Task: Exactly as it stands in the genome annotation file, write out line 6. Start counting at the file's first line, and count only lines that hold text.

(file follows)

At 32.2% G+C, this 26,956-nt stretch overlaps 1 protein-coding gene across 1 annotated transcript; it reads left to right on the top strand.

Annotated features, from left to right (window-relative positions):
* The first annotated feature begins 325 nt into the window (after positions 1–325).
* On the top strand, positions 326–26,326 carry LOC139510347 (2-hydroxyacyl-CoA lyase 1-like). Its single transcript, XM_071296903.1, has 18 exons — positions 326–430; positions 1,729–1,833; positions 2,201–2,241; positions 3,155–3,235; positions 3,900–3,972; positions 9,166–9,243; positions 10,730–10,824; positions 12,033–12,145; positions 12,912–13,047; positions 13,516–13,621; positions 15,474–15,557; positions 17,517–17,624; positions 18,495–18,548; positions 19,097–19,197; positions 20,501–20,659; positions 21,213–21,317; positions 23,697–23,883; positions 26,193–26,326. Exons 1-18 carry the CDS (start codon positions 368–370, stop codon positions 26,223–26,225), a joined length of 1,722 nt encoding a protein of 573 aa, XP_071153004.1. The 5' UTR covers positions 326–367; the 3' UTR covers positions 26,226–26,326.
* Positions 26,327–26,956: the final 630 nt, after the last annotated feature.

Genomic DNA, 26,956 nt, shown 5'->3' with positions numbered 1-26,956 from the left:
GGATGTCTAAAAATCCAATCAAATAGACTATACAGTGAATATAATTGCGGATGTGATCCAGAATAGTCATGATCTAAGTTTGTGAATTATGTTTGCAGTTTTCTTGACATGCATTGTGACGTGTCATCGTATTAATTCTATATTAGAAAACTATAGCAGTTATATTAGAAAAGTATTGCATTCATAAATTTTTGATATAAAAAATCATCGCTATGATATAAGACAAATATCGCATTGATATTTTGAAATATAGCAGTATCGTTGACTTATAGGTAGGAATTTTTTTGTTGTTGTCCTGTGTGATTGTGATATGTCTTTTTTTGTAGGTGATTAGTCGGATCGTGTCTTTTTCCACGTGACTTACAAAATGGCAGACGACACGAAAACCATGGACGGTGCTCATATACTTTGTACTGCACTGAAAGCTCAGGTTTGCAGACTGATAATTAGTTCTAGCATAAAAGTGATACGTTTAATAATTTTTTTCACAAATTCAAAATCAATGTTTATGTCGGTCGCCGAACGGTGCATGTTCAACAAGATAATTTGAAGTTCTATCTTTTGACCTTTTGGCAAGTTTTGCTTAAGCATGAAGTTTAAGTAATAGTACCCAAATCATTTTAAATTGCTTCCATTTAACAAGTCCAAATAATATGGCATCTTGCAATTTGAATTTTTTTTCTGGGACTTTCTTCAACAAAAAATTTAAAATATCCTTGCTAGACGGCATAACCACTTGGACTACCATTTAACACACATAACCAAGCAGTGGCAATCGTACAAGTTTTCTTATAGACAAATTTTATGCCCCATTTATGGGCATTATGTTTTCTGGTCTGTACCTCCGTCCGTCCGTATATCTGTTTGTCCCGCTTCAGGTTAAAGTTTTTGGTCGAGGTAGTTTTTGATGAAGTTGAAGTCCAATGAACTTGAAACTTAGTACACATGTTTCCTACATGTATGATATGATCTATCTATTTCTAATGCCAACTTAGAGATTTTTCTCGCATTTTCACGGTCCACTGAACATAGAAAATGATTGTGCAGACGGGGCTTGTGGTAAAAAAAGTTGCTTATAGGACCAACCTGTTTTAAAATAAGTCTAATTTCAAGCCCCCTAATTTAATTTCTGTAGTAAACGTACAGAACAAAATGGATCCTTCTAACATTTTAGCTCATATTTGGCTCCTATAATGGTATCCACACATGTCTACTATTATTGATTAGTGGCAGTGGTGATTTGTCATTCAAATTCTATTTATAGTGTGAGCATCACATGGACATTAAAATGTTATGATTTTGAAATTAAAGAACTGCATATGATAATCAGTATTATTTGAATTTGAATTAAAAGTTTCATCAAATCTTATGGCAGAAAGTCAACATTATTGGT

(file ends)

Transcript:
Genomic DNA, 26,956 nt, shown 5'->3' with positions numbered 1-26,956 from the left: